Energy Allies catalyzes community-led energy projects through community solar policy and energy justice educational resources in climate-impacted communities.
To achieve this, we utilize a collective group called the Community Advisory Board (CAB), comprising paid community members and organization representatives. The CAB plays an active role in identifying priorities and voting on local energy solutions, actively participating in the design, development, and implementation of our projects. In Boston, we established our first CAB to ensure our community-led solar projects are driven by and serve community members. In Buffalo, we collaborate with PUSH Buffalo to form a CAB and co-design an energy project that generates intergenerational wealth for climate-impacted communities. Through partnerships with community members, local organizations, and property owners, we build coalitions to improve access to clean energy. Together, we identify suitable locations for clean energy projects and develop programs to democratize the energy system for community members.
Community-led energy is an innovative solution to our unreliable, expensive, and dangerous energy grid.
The impact of racist, discriminatory, and prejudicial government policies is still evident today, perpetuating racial disparities in our society. These policies have created social, economic, climate, and health burdens that disproportionately affect climate-impacted communities.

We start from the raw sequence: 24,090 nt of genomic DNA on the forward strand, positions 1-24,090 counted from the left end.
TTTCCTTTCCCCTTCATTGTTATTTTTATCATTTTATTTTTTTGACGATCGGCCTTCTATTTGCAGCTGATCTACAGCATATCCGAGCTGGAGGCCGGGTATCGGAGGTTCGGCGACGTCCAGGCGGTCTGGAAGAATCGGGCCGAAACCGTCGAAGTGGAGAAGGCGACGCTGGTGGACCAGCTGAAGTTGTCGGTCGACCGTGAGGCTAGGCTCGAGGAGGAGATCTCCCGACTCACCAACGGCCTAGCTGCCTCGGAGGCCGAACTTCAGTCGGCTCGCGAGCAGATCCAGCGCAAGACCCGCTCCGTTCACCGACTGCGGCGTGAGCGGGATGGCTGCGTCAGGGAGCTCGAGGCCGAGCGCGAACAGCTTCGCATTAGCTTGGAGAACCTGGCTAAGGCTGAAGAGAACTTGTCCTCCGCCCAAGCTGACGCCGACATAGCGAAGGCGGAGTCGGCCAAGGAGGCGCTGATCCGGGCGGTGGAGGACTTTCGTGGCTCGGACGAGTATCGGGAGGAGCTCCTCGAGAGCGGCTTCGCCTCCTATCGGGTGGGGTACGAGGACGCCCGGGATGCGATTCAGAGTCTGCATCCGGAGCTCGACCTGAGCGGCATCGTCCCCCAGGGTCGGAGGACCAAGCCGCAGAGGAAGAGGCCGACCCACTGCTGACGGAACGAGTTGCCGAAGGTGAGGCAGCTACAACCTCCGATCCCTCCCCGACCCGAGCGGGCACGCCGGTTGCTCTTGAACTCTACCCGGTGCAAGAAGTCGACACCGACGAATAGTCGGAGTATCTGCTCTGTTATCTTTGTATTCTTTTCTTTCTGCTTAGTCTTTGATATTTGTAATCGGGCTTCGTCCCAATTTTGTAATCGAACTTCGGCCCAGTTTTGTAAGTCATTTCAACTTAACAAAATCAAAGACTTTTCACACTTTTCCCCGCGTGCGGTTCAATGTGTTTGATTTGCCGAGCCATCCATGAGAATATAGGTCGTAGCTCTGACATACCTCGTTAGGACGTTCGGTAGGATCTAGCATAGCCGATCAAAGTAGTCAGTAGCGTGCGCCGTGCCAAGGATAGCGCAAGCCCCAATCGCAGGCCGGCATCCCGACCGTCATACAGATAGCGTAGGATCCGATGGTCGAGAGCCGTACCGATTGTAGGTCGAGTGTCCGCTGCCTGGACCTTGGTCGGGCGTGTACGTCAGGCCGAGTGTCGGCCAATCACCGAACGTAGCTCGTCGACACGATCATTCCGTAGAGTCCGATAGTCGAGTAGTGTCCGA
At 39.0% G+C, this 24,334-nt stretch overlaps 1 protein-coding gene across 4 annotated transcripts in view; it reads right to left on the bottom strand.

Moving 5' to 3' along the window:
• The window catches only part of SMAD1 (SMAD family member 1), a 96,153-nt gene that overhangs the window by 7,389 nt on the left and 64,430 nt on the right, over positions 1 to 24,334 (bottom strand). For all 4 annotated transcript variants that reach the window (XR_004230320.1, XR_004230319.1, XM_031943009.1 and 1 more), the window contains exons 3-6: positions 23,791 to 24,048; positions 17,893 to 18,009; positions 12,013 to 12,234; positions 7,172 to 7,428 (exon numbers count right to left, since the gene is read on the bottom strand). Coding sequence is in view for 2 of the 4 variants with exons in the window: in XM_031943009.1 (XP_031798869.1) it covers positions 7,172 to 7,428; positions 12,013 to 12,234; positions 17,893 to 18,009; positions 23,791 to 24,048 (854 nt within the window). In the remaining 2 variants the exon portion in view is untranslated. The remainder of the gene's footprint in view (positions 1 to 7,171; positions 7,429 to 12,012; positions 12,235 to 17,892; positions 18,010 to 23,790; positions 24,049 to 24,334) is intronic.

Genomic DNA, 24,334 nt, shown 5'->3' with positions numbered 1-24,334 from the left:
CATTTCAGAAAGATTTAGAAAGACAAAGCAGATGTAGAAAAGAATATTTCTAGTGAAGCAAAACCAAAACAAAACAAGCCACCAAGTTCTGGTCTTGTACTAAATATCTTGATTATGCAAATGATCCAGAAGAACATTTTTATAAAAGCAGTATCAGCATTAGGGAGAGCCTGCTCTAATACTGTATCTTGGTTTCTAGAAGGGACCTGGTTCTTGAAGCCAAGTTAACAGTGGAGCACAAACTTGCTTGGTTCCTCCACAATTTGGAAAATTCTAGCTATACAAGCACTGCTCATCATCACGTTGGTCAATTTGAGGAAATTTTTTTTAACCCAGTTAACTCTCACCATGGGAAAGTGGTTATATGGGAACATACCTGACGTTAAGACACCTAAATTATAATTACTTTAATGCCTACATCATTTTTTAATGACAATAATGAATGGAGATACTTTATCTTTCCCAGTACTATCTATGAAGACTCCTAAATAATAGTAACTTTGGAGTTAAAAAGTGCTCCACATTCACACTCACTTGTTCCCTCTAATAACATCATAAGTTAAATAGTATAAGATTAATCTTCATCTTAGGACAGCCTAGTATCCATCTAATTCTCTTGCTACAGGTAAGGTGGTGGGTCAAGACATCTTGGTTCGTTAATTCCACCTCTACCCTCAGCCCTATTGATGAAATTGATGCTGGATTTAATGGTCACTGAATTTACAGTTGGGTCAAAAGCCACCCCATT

While Federal and State governments have made commitments to achieve net-zero emissions in the future, it is crucial to have a community-led energy justice movement. Without it, we risk adopting energy methods that will only worsen the cycle of high energy burdens in these communities.
For instance, despite significant electrification efforts in Massachusetts, access to clean energy and related programs is far from equitable. Infrastructure projects have been implemented without community input, and clean energy initiatives have not adequately addressed the needs of climate-impacted communities. Additionally, historical practices of discrimination and exploitation have discouraged many from advocating for a better system. Efforts to ensure equitable access to clean energy have been poorly administered, further exacerbating the disparities.